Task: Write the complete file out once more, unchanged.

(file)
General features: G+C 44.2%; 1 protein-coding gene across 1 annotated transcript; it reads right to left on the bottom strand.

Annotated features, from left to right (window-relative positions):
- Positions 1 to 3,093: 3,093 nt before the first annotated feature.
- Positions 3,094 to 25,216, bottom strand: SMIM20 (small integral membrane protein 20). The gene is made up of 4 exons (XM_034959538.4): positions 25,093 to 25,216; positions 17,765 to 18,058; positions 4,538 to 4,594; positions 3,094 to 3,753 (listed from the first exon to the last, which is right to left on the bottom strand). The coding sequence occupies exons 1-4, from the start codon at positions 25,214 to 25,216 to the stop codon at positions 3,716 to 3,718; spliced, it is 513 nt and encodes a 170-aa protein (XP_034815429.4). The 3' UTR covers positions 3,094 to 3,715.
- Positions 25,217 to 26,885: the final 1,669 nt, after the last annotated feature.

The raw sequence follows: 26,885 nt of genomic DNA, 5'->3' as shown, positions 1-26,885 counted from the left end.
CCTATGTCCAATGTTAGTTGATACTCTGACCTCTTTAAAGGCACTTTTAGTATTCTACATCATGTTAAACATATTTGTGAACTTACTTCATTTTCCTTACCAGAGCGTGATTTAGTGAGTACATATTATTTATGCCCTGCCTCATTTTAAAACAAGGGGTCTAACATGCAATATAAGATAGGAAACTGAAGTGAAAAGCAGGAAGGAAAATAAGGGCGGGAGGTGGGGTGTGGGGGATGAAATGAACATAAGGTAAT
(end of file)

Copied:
General features: G+C 44.2%; 1 protein-coding gene across 1 annotated transcript; it reads right to left on the bottom strand.

Annotated features, from left to right (window-relative positions):
- Positions 1 to 3,093: 3,093 nt before the first annotated feature.
- Positions 3,094 to 25,216, bottom strand: SMIM20 (small integral membrane protein 20). The gene is made up of 4 exons (XM_034959538.4): positions 25,093 to 25,216; positions 17,765 to 18,058; positions 4,538 to 4,594; positions 3,094 to 3,753 (listed from the first exon to the last, which is right to left on the bottom strand). The coding sequence occupies exons 1-4, from the start codon at positions 25,214 to 25,216 to the stop codon at positions 3,716 to 3,718; spliced, it is 513 nt and encodes a 170-aa protein (XP_034815429.4). The 3' UTR covers positions 3,094 to 3,715.
- Positions 25,217 to 26,885: the final 1,669 nt, after the last annotated feature.

The raw sequence follows: 26,885 nt of genomic DNA, 5'->3' as shown, positions 1-26,885 counted from the left end.
CCTATGTCCAATGTTAGTTGATACTCTGACCTCTTTAAAGGCACTTTTAGTATTCTACATCATGTTAAACATATTTGTGAACTTACTTCATTTTCCTTACCAGAGCGTGATTTAGTGAGTACATATTATTTATGCCCTGCCTCATTTTAAAACAAGGGGTCTAACATGCAATATAAGATAGGAAACTGAAGTGAAAAGCAGGAAGGAAAATAAGGGCGGGAGGTGGGGTGTGGGGGATGAAATGAACATAAGGTAAT